Life and Death: Twilight Reimagined (Page 47)
“Right,” I said and, because I was still thirsty, I downed hers, too.
“Thanks,” I muttered, while the word I didn’t want to think swirled around my head again. The cold from the soda was radiating through my chest, and I had to shake off a shiver.
“You’re cold?” she asked, serious now. Like a doctor again.
“It’s just the Coke,” I explained, fighting another shiver.
“Don’t you have a jacket?”
“Yeah.” Automatically, I patted the empty seat next to me. “Oh—I left it in Jeremy’s car,” I realized. I shrugged, and then shivered.
Edythe started unwinding a bone-colored scarf from around her neck. I realized that I’d never once really noticed what she was wearing—not just tonight, but ever. The only thing I could remember was the black gown from my nightmare.… But though I hadn’t processed the particulars, I knew that in reality she always wore light colors. Like tonight—under the scarf she had on a pale gray leather jacket, cut short like motorcycle gear, and a thin white turtleneck sweater. I was pretty sure she usually kept her skin covered, which made me think of the deep V of the black dream gown again, and that was a mistake. A patch of warmth started to bloom on the side of my neck.
“Here,” she said, tossing the scarf to me.
I pushed it back. “Really, I’m fine.”
She cocked her head to the side. “The hairs on the back of your neck are standing up, Beau,” she stated. “It’s not a lady’s scarf, if that’s what’s bothering you. I stole it from Archie.”
“I don’t need it,” I insisted.
“Fine, Royal has a jacket in the trunk, I’ll be right—”
She started to move, and I reached out, trying to catch her hand, to keep her there. She evaded my grasp, folding her hands under the table, but didn’t get up.
“Don’t go,” I said softly. I knew my voice sounded too intense—she was just going out to her car, not disappearing forever—but I couldn’t make it sound normal. “I’ll wear the scarf. See?”
I grabbed the scarf from the table—it was very soft, and not at all warm, the way it should be after coming off someone’s body—and started to wrap it around my neck. I’d never worn a scarf that I could remember, so I just wound it in a circle until I ran out of fabric. At least it would cover the red on my neck. Maybe I should own a scarf.
This one smelled amazing, and familiar. I realized this was a hint of the fragrance from the car. It must be her.
“Did I do it right?” I asked her. The soft knit was already warming to my skin, and it did help.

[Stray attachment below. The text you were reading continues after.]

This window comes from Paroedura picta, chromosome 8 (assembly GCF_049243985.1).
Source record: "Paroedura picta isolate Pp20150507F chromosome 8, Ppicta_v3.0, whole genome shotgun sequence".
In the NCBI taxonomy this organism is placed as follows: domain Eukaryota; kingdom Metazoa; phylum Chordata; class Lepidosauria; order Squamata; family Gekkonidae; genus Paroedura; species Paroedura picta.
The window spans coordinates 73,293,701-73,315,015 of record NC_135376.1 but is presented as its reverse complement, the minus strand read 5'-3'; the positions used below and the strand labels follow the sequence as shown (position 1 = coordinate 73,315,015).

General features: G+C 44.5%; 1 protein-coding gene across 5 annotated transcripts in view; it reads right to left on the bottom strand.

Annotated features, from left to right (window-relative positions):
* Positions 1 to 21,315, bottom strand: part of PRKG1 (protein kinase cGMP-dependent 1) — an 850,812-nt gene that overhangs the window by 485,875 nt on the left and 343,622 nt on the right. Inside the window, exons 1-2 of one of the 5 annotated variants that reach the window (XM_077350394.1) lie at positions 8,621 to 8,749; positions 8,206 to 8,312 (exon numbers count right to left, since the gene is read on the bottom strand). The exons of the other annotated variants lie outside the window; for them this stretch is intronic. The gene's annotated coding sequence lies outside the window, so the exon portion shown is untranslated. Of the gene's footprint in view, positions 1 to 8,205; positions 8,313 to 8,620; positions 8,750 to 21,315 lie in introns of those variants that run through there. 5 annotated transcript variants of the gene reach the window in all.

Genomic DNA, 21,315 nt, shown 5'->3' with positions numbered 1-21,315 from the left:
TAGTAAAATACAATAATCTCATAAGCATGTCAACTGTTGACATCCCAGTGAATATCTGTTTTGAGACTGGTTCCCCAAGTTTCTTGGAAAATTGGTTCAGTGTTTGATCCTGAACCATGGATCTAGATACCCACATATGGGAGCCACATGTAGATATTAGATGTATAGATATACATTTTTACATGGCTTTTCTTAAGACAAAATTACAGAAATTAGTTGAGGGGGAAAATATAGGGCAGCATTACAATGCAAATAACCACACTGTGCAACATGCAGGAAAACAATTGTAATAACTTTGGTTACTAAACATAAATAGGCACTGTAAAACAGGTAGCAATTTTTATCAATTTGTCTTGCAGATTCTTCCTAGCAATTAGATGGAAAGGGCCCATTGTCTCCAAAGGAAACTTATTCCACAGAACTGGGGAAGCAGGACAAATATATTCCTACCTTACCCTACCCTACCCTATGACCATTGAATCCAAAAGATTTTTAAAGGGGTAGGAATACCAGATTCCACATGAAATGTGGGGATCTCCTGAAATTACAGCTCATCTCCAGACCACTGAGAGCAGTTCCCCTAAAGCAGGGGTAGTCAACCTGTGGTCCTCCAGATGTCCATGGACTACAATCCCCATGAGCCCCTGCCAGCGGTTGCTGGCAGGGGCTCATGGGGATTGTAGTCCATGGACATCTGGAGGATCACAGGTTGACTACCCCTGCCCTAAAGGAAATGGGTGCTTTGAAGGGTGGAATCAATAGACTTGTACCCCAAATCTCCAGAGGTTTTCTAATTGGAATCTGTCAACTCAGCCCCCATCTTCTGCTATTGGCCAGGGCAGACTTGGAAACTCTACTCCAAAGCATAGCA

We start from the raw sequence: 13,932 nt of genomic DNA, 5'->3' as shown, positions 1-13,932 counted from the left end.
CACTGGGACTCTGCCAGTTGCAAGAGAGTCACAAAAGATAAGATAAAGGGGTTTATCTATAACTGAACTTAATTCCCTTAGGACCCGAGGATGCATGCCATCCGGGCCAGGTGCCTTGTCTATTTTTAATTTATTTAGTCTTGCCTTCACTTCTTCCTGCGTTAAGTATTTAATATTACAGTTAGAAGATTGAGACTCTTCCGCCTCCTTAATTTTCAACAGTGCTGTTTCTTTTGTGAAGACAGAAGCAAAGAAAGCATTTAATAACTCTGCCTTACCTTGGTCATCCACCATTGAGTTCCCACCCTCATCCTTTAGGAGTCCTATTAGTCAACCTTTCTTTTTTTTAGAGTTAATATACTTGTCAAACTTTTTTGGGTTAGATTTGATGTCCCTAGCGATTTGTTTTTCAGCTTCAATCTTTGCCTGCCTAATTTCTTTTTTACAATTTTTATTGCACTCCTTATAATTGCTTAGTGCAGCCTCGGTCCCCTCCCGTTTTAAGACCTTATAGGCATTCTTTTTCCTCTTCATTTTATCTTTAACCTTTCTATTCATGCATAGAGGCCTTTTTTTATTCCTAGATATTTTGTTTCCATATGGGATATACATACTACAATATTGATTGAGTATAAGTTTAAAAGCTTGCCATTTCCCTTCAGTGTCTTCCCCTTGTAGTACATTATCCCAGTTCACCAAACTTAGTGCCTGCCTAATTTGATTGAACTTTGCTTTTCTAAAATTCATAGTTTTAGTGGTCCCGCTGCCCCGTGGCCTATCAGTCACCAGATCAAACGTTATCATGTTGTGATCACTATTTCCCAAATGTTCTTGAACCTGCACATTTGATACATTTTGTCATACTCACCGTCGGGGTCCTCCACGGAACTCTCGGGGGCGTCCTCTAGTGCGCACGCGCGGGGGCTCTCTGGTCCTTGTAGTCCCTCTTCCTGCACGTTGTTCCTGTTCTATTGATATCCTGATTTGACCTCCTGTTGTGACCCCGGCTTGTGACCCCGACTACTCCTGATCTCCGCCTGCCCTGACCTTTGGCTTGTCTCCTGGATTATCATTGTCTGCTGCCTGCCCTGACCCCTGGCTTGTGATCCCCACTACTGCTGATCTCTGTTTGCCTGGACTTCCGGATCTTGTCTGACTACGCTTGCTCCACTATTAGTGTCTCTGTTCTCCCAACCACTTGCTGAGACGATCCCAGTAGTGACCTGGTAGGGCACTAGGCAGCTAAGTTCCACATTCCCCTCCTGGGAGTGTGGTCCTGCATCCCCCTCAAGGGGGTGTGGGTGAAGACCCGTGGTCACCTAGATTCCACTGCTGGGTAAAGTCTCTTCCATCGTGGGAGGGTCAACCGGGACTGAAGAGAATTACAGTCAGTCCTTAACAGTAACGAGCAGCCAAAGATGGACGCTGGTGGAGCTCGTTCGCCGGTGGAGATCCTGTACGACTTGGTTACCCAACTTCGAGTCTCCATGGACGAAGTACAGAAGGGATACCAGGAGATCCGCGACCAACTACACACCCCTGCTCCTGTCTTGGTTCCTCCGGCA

“It suits you,” she said, but then she laughed, so I guessed that meant the answer was no.
“Do you steal a lot of things from, um, Archie?”
She shrugged. “He has the best taste.”
“You never told me about your family. We ran out of time the other day.” Was it only last Thursday? It seemed like a lot longer.
She pushed the basket of breadsticks toward me.
“I’m not going into shock,” I told her.
“Humor me?” she said, and then she did the thing with the smile and the eyes that always won.
“Ugh,” I grumbled as I grabbed a breadstick.
“Good boy,” she laughed.
I just gave her a dark look as I chewed.
“I don’t know how you can be so blasé about this,” she said. “You don’t even look shaken. A normal person—” She shook her head. “But then you’re not so normal, are you?”
I shook my head and swallowed. “I’m the most normal person I know.”
“Everyone thinks that about themselves.”
“Do you think that about yourself?” I challenged.
She pursed her lips.
“Right,” I said. “Do you ever consider answering any of my questions, or is that not even on the table?”
“It depends on the question.”
“So tell me one I’m allowed to ask.”
She was still thinking about that when the waiter came around the partition with my food. I realized we’d been unconsciously leaning toward each other across the table, because we both straightened up as he approached. He set the dish in front of me—it looked pretty good—and turned quickly to Edythe.
“Did you change your mind?” he asked. “Isn’t there anything I can get you?” I didn’t think I was imagining the double meaning in his offer.
“Some more soda would be nice,” she said, gesturing to the empty glasses without looking away from me.
The waiter stared at me now, and I could tell he was wondering why someone like Edythe would be looking at someone like me that way. Well, it was a mystery to me, too.
He grabbed the glasses and stalked off.
“I imagine you have a lot of questions for me,” Edythe murmured.
“Just a couple thousand,” I said.
“I’m sure.… Can I ask you one first? Is that unfair?”
Did that mean she was going to answer mine? I nodded eagerly. “What do you want to know?”
She stared down at the table now, her eyes hidden under her black lashes. Her hair fell forward, shielding more of her face.
The words weren’t much more than a whisper. “We spoke before, about how you were… trying to figure out what I am. I was just wondering if you’d made any more progress with that.”
I didn’t answer, and finally she looked up. I was glad for the scarf again, though it couldn’t hide the red I could feel creeping up into my face now.